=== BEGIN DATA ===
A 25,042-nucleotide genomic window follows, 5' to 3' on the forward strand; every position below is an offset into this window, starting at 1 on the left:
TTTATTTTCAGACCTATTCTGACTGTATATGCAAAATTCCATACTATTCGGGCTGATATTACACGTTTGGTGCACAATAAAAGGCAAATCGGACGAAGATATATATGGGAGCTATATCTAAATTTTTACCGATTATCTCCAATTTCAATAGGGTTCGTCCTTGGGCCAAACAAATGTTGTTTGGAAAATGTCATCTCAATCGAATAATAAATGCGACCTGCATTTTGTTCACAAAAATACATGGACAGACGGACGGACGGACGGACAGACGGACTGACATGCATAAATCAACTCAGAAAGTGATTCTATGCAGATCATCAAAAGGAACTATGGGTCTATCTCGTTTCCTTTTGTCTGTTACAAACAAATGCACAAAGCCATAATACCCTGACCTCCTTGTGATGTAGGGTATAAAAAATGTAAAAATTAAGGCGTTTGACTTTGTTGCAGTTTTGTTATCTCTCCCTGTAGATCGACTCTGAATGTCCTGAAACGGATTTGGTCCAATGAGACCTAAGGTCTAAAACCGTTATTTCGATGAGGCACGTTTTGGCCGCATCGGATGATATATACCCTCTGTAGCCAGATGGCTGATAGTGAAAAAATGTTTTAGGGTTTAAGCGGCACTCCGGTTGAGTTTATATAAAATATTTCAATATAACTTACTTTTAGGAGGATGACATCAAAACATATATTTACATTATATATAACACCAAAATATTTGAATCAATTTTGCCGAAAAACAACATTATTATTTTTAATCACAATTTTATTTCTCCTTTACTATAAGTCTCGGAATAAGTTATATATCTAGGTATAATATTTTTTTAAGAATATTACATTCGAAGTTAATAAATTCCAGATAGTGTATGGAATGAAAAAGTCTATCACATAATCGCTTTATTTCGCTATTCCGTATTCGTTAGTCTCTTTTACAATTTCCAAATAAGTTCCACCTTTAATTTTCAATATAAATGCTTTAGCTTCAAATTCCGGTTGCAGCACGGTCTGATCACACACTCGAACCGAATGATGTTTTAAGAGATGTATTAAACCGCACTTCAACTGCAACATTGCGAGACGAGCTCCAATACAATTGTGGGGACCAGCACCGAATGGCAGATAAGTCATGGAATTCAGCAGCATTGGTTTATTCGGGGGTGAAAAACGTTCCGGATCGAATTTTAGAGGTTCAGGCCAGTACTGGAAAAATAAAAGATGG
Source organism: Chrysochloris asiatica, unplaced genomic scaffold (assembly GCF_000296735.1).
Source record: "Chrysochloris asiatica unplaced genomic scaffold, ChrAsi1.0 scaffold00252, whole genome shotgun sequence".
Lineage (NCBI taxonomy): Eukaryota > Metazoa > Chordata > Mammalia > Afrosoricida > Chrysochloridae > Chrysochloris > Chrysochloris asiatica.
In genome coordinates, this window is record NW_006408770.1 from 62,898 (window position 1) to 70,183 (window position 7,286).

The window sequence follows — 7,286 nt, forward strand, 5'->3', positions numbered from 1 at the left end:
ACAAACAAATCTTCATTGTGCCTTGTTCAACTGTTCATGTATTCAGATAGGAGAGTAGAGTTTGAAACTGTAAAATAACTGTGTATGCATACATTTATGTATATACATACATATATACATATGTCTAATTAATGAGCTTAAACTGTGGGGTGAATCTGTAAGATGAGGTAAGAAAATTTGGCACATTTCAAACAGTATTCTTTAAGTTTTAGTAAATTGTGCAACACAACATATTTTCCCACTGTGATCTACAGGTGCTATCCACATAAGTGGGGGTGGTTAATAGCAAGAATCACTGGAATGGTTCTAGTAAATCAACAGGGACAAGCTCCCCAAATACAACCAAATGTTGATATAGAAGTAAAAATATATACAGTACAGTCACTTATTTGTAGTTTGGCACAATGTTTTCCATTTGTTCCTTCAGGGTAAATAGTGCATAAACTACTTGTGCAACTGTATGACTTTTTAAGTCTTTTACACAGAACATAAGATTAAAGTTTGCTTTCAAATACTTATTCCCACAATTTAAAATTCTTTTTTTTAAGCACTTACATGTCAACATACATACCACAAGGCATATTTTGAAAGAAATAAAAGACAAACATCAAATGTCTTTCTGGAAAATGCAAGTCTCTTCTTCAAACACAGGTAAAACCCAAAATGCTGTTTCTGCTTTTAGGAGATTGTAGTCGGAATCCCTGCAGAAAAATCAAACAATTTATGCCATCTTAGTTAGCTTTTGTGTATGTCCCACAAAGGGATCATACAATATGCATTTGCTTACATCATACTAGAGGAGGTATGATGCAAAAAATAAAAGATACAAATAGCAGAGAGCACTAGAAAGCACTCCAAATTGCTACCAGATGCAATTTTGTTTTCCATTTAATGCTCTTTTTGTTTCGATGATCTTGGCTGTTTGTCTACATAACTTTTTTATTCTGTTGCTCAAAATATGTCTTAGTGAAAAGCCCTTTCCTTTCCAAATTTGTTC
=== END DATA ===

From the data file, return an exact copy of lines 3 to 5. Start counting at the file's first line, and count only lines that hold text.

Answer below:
Source organism: Chrysochloris asiatica, unplaced genomic scaffold (assembly GCF_000296735.1).
Source record: "Chrysochloris asiatica unplaced genomic scaffold, ChrAsi1.0 scaffold00252, whole genome shotgun sequence".
Lineage (NCBI taxonomy): Eukaryota > Metazoa > Chordata > Mammalia > Afrosoricida > Chrysochloridae > Chrysochloris > Chrysochloris asiatica.